The return on investment (ROI) is likely the most important number in a business plan. What makes it so difficult to determine this number, is the fact that it depends on a lot of variables (such as the speed of market penetration, the profitability of the business, the duration of the investment, the valuation at the start of the investment and at the time of exit), many of which are usually not directly accessible but have to be based on assumptions instead. Since investors in startup businesses face a relatively high risk of failure, it is not unreasonable that they expect ROIs of 50% p.a. or more. Such returns are usually only achievable with well scalable business models. An additional problem, especially for life science investors, is that their money is locked for a long time because typical development cycles in this field last 5-8 years, sometimes even longer.
Now, if one wants to achieve an ROI of 50% p.a. at an exit 8 years after the initial investment, the value of the acquired shares must have increased by a factor of more than 25 (1.58 = 25.63). Let’s assume the initial investment was 5 million EUR for a 50% share of the company, the total company would have to be valued at 250 million EUR at exit. For a fast growing high tech company one can expect a valuation of between 3 to 10 times of its annual turnover, i.e. the company must have reached an annual turnover of at least 25 million EUR. Although this is an easy calculation, many business plan authors fail to see that it is vital to present a convincing scenario that their business case stands reasonable chances to reach the above numbers if they are looking for VC funding.

10. Team: Think beyond
If you ask a seasoned investor what is the most important factor for the success (or the failure) of a business concept, he or she will very likely tell you that in about 80-90% of the cases it is the team in charge of managing the company (in the remainig 10-20% it is bad timing or strong competition). Even mediocre products can be turned into a success by an excellent team whereas a mediocre team can ruin an excellent product. So what makes a good team? First of all, the right size – less than three are too few and more than six or seven people make it difficult to have clear responsibilities. Second, a good mixture – if you all share the same background, you are much more prone to overlook grave mistakes. Ideally the team members contribute complementary skills and fill the slots in the company’s organigram in a logical way (if not, try to integrate external know-how early on). Third, make sure that common and personal goals match (it is a good idea to define them in writing). Fourth, a good team needs flexibility and should be open to accept new members as requirements change. Fifth, efficient team work need to communicate efficiently. A skilled investor will be able to make a judgment about the quality of the team by means of the above characteristics by carefully reading the business plan and the cvs of the founders. It is therefore important to present a logical team structure (i.e. where personal abilities match the designated function of the corresponding team member). The reader will be alerted if he/she finds any discrepancies in the assignment of tasks or indications for potential conflicts of interest (e.g. long term commitments not compatible with the intended position, conflicting academic goals, non-operative founders who have disproportionately high shares, key positions that are filled with team members lacking adequate experience etc). If there are such issues in your team, don’t try to conceal them but rather address them openly and outline possible solutions.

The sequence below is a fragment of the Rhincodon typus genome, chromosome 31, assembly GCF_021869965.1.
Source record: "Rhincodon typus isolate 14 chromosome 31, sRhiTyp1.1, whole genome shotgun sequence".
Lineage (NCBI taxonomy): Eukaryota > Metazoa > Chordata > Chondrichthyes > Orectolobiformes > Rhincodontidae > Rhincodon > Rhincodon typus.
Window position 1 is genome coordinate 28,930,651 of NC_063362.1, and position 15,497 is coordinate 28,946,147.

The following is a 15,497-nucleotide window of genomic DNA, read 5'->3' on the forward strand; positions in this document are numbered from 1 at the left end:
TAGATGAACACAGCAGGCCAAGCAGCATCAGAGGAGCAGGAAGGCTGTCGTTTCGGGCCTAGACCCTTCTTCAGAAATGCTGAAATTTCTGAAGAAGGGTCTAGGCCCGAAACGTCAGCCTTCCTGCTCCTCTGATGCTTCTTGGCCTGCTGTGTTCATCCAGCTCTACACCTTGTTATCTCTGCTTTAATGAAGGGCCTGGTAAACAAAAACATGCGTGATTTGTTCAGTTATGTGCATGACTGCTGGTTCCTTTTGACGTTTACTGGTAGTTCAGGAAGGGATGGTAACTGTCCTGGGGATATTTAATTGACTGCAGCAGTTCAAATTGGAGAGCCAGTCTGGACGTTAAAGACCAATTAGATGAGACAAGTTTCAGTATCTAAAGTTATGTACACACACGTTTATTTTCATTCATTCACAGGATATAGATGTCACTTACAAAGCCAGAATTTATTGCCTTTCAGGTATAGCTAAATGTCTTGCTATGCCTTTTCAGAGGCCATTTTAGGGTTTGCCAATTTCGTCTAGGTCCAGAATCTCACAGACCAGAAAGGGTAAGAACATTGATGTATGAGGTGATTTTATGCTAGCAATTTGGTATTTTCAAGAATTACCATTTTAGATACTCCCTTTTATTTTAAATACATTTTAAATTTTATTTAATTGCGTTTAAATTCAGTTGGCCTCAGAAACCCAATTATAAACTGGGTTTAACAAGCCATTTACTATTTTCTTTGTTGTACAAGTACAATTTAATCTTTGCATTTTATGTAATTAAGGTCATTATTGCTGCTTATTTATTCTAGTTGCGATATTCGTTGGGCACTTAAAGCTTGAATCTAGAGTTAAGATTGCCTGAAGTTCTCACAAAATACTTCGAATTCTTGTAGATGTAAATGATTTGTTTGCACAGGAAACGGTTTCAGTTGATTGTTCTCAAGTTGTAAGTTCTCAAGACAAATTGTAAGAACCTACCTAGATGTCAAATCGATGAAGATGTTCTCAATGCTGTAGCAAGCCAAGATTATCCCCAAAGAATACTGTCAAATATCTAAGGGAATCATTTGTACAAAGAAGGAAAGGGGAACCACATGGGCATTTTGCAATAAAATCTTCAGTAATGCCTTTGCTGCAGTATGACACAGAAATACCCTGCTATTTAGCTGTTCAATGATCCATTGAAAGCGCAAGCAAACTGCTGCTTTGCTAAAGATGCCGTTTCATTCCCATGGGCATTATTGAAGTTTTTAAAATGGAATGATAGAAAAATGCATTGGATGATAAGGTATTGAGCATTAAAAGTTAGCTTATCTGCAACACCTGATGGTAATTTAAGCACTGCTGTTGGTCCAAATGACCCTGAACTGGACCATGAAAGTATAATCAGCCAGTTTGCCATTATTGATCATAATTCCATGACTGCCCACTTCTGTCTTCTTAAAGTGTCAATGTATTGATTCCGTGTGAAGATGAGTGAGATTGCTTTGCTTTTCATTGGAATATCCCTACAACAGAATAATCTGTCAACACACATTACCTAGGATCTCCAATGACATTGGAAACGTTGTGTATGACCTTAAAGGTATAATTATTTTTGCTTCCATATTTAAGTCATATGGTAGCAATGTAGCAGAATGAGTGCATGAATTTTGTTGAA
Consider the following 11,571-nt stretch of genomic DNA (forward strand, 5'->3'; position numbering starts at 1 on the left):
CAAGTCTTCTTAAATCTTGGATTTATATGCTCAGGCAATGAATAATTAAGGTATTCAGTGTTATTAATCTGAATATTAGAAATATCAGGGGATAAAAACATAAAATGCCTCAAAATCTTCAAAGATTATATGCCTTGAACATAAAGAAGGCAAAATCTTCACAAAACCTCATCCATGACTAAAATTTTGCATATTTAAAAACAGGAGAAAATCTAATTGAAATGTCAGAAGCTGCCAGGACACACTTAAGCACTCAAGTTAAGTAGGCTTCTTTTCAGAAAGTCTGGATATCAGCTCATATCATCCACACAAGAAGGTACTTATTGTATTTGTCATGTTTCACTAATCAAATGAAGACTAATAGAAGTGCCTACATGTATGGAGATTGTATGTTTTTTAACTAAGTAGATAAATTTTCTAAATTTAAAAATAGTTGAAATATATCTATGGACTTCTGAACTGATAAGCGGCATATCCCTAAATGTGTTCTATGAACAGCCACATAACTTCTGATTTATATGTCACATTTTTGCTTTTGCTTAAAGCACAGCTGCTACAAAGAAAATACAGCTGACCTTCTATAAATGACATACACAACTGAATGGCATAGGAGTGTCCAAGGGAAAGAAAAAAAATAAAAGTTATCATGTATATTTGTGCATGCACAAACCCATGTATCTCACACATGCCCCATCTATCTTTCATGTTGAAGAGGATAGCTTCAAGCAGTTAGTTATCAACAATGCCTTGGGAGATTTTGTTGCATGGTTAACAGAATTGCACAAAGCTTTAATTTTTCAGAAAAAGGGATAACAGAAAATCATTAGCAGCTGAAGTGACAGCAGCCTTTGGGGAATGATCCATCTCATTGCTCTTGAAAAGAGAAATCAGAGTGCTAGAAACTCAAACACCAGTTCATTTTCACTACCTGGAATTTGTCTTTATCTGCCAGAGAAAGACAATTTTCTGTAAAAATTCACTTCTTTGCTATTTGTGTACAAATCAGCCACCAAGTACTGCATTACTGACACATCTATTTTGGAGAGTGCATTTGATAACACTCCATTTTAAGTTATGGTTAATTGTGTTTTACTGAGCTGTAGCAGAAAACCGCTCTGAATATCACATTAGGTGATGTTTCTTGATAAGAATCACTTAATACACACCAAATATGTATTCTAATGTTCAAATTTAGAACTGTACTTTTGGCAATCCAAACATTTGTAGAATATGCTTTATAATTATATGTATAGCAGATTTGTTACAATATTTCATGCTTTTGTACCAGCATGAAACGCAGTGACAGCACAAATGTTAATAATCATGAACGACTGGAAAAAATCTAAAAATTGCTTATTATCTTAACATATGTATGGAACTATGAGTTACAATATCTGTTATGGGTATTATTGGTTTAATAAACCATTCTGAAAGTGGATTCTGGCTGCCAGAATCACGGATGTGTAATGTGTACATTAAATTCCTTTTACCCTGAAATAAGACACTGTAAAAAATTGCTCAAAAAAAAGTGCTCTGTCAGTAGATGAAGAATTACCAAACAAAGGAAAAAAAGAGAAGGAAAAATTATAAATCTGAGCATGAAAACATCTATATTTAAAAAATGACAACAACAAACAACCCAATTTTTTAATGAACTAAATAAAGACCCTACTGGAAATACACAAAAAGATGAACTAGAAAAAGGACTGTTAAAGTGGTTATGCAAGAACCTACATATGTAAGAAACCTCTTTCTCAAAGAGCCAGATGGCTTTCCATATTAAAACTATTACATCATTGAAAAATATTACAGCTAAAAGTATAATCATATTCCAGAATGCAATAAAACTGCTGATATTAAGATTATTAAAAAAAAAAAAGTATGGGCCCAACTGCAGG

Happy starting up. Yours sincerely,

Octavian Schatz

Bild: ©iStockphoto.com / daneger